Articles Posted in CEQA

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On September 25, 2014, Governor Brown signed Assembly Bill 52 (“AB 52”), which modifies the California Environmental Quality Act (“CEQA”) to add new protections for Native American cultural resources and enhances the role of Native American tribes in the environmental review process. AB 52 is a significant amendment to CEQA that poses both challenges and opportunities for project applicants. A brief summary of the new law, which takes effect July 1, 2015, is provided below.

AB 52 Creates a New Category of Potentially-Significant Environmental Impacts

Under current CEQA law, lead agencies typically evaluate whether a project would impact historic or archaeological resources. Although impacts to Native Americans may be evaluated, AB 52 specifically mandates evaluation of whether a project will impact “tribal cultural resources” which include sites, features, places, cultural landscapes, sacred places, and objects with cultural value to tribes. If the potential for impacts to such resources exists, as with other environmental impacts, increasing levels of CEQA analysis, mitigation measures, and the consideration of alternatives is required. Input from a tribe as to what is culturally significant to that tribe will drive the analysis for a given project. These changes take effect on July 1, 2015.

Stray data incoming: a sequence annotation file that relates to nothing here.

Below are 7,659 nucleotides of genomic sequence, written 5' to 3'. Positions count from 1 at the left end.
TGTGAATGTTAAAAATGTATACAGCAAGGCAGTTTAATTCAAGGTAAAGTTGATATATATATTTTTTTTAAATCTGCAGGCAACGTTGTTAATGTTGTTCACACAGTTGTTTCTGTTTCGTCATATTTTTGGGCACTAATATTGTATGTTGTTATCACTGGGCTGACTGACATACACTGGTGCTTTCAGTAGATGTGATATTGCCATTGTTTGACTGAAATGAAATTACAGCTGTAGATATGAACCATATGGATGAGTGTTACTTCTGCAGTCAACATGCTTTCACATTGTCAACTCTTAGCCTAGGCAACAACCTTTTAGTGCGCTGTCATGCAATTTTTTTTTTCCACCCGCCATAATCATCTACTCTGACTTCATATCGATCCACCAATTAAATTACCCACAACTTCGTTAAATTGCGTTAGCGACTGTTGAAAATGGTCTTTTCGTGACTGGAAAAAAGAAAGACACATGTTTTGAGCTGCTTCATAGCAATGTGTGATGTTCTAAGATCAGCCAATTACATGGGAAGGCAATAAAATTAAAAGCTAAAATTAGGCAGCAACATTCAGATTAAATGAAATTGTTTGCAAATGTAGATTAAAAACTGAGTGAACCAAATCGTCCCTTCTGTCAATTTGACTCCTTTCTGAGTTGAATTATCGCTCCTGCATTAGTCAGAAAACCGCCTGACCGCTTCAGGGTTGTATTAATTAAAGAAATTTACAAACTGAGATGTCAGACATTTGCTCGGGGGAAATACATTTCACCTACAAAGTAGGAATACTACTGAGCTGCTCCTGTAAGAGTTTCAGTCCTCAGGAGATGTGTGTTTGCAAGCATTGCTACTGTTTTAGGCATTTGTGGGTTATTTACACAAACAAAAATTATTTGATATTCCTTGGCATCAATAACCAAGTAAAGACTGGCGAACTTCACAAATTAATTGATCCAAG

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On November 14, 2008, federal court Judge A. Howard Matz of the United States District Court,

Central District of California, awarded JMBM’s client, CEMEX, the full amount of attorneys’ fees requested for its defense of a California Environmental Quality Act (CEQA) lawsuit.

The attorneys’ fees were incurred in the last round of litigation involving actions brought against CEMEX with respect to a proposed sand and gravel quarry in Southern California. In this action, JMBM successfully defended the adequacy—under CEQA—of an environmental impact report prepared by the County of Los Angeles. JMBM sought and obtained on behalf of CEMEX, a substantial award of attorneys’ fees.